Well let’s just test the “expect nothing doctrine” that we seem to all be living by these days and see how you feel about these:

  • North Korea–they would never invade the South again.
  • Iran–sure, they are going to give up their nuclear weapons and their greater Middle Eastern Caliphate ambitions.
  • China–Yeah, we’ll just pin them in the South China Sea and they’ll never get out.
  • The national deficit–it’s not and will never be too big for us to handle because we’re rich.
  • Terrorism in a major American city–not after 9/11 and all that Homeland Security.
  • Environmental catastrophe–we will build a big bubble over ourselves, so no problem.
  • Economic inequity–the top 1% deserves to control 43% of the Nation’s wealth and everyone else just sit down and shut up.
  • The Singularity–how could a machine ever be smarter than us; we’ve got all the technology fully under our control.

Well, if you are blind or dumb enough to believe these, just keep putting your money in your shoes at the beach, because there is no reason to expect that anyone would ever think to look for it there. 😉

Restraint or Recklessness?

Restraint or Recklessness?

Like many of you, as I watch the events unfold with the Russian military invasion of Ukraine, I am amazed at the “restraint” being shown by the West.

But I can’t help asking myself why a military invasion by the Great Bear into a sovereign nation that is leaning toward democracy is being met with restraint.

Sitting in Starbucks, I overheard one young women saying to an older gentlemen that she did not understand the reaction of the President in saying there would be “consequences” and that no one took that seriously as there was no specificity, almost as if their where no real consequences to even threaten Russia with.

So why all the word-mincing, dancing around the subject, and restraint by the West in light of this very dangerous escalation in eastern Europe:

1) Surprise – Was the West completely taken by surprise by Russia’s military intervention? Didn’t something similar happen with Georgia in 2008–less than 6 years ago? Did we not foresee the possibility of Russia lashing out against Ukraine to protect its interests when Ukraine turned back toward European integration and away from the embrace of Russia that it had made only weeks earlier? After Pearl Harbor, 9/11, and with all our “Big Data,” intelligence, and military planning–how did we miss this (again!)?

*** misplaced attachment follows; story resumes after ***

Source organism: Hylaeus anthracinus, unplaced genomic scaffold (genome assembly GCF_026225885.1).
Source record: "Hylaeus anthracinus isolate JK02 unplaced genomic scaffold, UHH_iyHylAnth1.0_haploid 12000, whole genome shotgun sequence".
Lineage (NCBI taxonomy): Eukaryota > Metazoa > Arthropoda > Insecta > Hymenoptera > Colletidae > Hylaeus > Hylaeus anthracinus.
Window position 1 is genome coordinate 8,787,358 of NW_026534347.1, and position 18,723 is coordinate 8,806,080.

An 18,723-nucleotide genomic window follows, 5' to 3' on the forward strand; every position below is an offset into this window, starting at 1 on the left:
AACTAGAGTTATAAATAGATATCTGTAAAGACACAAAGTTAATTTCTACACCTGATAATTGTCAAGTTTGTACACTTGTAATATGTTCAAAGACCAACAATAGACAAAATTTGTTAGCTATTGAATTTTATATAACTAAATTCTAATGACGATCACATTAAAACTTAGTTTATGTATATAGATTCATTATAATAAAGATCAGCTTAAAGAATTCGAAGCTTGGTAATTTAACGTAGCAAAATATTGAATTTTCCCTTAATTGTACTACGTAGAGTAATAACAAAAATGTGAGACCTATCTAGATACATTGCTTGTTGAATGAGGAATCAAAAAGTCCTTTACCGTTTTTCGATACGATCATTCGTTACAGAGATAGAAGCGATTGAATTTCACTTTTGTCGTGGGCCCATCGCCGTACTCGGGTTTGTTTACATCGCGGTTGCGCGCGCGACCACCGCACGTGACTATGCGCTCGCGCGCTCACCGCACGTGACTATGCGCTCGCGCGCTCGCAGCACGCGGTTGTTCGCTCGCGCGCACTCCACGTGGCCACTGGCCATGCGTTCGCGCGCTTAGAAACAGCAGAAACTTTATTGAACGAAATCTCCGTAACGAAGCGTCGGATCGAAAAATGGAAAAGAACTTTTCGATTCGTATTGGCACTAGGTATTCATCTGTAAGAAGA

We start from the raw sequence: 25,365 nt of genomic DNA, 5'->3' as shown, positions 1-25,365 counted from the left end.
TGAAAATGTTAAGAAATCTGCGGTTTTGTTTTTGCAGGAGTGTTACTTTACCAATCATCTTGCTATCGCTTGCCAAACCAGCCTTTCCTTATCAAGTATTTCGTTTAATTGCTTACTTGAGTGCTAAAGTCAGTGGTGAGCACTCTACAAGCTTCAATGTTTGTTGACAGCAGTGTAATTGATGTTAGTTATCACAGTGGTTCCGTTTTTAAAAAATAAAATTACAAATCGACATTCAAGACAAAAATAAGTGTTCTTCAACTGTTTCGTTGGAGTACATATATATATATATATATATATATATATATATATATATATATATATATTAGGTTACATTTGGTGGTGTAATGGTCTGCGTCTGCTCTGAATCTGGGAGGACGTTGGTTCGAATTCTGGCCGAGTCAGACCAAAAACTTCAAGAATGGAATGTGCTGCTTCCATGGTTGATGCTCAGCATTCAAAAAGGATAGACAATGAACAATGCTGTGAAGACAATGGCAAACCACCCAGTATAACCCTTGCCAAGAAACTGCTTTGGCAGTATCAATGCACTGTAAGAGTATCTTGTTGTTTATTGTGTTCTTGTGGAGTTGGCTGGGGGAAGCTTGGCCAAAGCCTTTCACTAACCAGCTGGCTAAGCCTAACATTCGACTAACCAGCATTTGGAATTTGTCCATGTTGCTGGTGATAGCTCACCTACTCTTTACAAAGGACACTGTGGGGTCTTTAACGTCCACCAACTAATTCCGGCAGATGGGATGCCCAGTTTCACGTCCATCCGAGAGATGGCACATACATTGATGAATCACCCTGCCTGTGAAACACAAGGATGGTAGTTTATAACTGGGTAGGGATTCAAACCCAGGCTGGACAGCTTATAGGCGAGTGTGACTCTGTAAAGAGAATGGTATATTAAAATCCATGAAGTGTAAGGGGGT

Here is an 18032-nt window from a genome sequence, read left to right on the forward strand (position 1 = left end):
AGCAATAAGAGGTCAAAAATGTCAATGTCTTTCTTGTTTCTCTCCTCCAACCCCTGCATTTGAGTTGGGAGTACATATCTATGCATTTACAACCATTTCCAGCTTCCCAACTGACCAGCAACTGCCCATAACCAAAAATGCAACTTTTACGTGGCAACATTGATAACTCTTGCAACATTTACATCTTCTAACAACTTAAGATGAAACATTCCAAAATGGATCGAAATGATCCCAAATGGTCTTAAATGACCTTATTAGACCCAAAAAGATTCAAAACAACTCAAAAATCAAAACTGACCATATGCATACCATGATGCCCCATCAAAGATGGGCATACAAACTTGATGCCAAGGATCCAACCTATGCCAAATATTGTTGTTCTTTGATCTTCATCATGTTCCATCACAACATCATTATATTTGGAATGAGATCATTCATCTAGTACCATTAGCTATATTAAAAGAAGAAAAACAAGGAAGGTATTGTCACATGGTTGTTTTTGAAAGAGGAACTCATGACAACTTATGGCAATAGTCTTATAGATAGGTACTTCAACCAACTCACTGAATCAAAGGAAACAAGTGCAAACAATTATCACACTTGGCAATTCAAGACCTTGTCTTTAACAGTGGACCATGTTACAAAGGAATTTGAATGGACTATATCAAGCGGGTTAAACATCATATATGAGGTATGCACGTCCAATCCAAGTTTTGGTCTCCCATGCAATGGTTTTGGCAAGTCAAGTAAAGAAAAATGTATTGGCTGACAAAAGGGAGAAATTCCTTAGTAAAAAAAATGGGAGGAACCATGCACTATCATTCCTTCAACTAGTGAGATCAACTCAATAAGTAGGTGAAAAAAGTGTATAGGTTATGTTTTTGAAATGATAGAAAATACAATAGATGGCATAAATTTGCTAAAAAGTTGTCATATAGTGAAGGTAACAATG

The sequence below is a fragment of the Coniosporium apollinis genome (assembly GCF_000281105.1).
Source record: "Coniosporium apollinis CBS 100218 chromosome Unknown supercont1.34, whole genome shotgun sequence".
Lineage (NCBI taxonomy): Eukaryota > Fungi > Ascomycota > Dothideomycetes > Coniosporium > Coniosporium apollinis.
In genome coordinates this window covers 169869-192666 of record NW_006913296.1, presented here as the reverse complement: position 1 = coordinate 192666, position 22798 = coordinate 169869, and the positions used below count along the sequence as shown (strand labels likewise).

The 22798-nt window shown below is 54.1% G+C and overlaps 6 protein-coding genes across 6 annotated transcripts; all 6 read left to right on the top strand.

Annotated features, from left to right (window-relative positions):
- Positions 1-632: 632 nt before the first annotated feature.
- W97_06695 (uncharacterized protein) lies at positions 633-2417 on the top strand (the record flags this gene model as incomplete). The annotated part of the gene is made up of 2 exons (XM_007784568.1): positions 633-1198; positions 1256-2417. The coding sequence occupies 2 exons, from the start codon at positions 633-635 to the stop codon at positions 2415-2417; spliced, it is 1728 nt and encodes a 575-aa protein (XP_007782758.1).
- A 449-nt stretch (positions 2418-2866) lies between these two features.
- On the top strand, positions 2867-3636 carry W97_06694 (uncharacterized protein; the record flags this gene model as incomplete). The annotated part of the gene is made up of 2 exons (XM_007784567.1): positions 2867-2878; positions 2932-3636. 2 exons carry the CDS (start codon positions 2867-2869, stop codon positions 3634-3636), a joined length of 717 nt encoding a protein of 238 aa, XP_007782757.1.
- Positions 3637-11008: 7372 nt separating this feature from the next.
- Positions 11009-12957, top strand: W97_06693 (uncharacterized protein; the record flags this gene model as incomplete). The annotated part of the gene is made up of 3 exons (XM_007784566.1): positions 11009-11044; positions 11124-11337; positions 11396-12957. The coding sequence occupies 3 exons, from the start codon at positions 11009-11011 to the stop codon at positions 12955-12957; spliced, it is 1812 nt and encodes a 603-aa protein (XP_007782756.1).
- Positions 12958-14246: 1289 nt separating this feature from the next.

2) Duped – Were we duped by the misinformation from Russia saying that the 150,000 troops they called on a “training exercise” was planned months ago and it just happened to coincide with the toppling of Ukraine’s President? Also, were we fooled when the “mysterious” soldiers showed up without national markings and Russia said they weren’t their military–uh, where did they come from–did they float down from the heavens?

3) Apathetic – Are we just apathetic to Ukraine’s plight? Are they just a poor country of little strategic value to us? Are we so war weary from Iraq and Afghanistan that we just want to place our heads in the sand like ostriches even when democracy and freedom is threatened in a European nation of some 45 million people?

4) Fear – Are we afraid of the military might of the nuclear-armed Russian Federation? Is America, the European Union, NATO, the United Nations all not willing to stand up and hold Russia accountable even if that means a military confrontation? Not that anyone wants World War III, but if we don’t stand up and defend against wanton aggression, how can any country or anyone be safe going forward?

5) Optionless – Are we just out of options? Russia got the upper hand on this one and they are logistically right there on the border and in the country of Ukraine now and what can we do? Despite the U.S. assertion that it can project military power anywhere around the world and a defense budget bigger than the 10 next largest combined–how can we be out of options? Are we out of options because we tacitly understand that one wrong miscalculation and we could end up with WMD on our homeland doorstep?